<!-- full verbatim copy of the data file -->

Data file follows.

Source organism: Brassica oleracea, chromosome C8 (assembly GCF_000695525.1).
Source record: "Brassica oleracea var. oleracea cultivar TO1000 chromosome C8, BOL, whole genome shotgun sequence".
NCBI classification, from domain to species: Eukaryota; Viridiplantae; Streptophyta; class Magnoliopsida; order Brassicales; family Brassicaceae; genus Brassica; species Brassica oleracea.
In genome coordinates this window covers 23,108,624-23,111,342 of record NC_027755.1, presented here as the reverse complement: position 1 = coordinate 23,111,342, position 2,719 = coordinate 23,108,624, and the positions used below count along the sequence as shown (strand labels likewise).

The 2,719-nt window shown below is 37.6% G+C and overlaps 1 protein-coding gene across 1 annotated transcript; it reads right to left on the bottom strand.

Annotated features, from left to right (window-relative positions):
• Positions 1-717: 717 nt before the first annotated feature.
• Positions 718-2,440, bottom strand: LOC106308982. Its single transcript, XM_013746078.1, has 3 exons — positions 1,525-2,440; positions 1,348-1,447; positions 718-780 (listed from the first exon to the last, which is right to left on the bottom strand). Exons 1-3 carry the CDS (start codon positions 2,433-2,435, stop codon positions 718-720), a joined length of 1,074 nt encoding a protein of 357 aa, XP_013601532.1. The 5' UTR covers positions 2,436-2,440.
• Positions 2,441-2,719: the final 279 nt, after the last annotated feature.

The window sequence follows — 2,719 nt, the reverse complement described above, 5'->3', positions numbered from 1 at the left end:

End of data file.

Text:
Source organism: Brassica oleracea, chromosome C8 (assembly GCF_000695525.1).
Source record: "Brassica oleracea var. oleracea cultivar TO1000 chromosome C8, BOL, whole genome shotgun sequence".
NCBI classification, from domain to species: Eukaryota; Viridiplantae; Streptophyta; class Magnoliopsida; order Brassicales; family Brassicaceae; genus Brassica; species Brassica oleracea.
In genome coordinates this window covers 23,108,624-23,111,342 of record NC_027755.1, presented here as the reverse complement: position 1 = coordinate 23,111,342, position 2,719 = coordinate 23,108,624, and the positions used below count along the sequence as shown (strand labels likewise).

The 2,719-nt window shown below is 37.6% G+C and overlaps 1 protein-coding gene across 1 annotated transcript; it reads right to left on the bottom strand.

Annotated features, from left to right (window-relative positions):
• Positions 1-717: 717 nt before the first annotated feature.
• Positions 718-2,440, bottom strand: LOC106308982. Its single transcript, XM_013746078.1, has 3 exons — positions 1,525-2,440; positions 1,348-1,447; positions 718-780 (listed from the first exon to the last, which is right to left on the bottom strand). Exons 1-3 carry the CDS (start codon positions 2,433-2,435, stop codon positions 718-720), a joined length of 1,074 nt encoding a protein of 357 aa, XP_013601532.1. The 5' UTR covers positions 2,436-2,440.
• Positions 2,441-2,719: the final 279 nt, after the last annotated feature.

The window sequence follows — 2,719 nt, the reverse complement described above, 5'->3', positions numbered from 1 at the left end: